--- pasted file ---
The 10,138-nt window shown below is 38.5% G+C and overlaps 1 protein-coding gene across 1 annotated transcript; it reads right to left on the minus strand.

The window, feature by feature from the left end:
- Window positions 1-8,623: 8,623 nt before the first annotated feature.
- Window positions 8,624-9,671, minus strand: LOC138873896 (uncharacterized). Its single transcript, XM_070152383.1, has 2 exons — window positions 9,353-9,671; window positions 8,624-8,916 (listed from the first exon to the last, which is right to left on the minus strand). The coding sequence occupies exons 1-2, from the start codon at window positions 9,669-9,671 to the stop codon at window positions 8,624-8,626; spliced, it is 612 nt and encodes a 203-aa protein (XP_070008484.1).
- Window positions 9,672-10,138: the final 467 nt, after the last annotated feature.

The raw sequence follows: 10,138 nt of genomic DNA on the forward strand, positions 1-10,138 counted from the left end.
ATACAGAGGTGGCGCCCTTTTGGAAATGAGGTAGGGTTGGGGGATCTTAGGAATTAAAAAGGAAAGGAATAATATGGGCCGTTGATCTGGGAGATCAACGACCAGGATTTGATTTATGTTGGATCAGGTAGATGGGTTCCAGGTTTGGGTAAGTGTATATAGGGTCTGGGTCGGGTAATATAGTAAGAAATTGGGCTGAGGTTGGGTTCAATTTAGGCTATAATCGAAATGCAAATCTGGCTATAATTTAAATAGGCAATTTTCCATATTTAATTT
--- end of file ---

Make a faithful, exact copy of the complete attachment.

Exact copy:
The 10,138-nt window shown below is 38.5% G+C and overlaps 1 protein-coding gene across 1 annotated transcript; it reads right to left on the minus strand.

The window, feature by feature from the left end:
- Window positions 1-8,623: 8,623 nt before the first annotated feature.
- Window positions 8,624-9,671, minus strand: LOC138873896 (uncharacterized). Its single transcript, XM_070152383.1, has 2 exons — window positions 9,353-9,671; window positions 8,624-8,916 (listed from the first exon to the last, which is right to left on the minus strand). The coding sequence occupies exons 1-2, from the start codon at window positions 9,669-9,671 to the stop codon at window positions 8,624-8,626; spliced, it is 612 nt and encodes a 203-aa protein (XP_070008484.1).
- Window positions 9,672-10,138: the final 467 nt, after the last annotated feature.

The raw sequence follows: 10,138 nt of genomic DNA on the forward strand, positions 1-10,138 counted from the left end.
ATACAGAGGTGGCGCCCTTTTGGAAATGAGGTAGGGTTGGGGGATCTTAGGAATTAAAAAGGAAAGGAATAATATGGGCCGTTGATCTGGGAGATCAACGACCAGGATTTGATTTATGTTGGATCAGGTAGATGGGTTCCAGGTTTGGGTAAGTGTATATAGGGTCTGGGTCGGGTAATATAGTAAGAAATTGGGCTGAGGTTGGGTTCAATTTAGGCTATAATCGAAATGCAAATCTGGCTATAATTTAAATAGGCAATTTTCCATATTTAATTT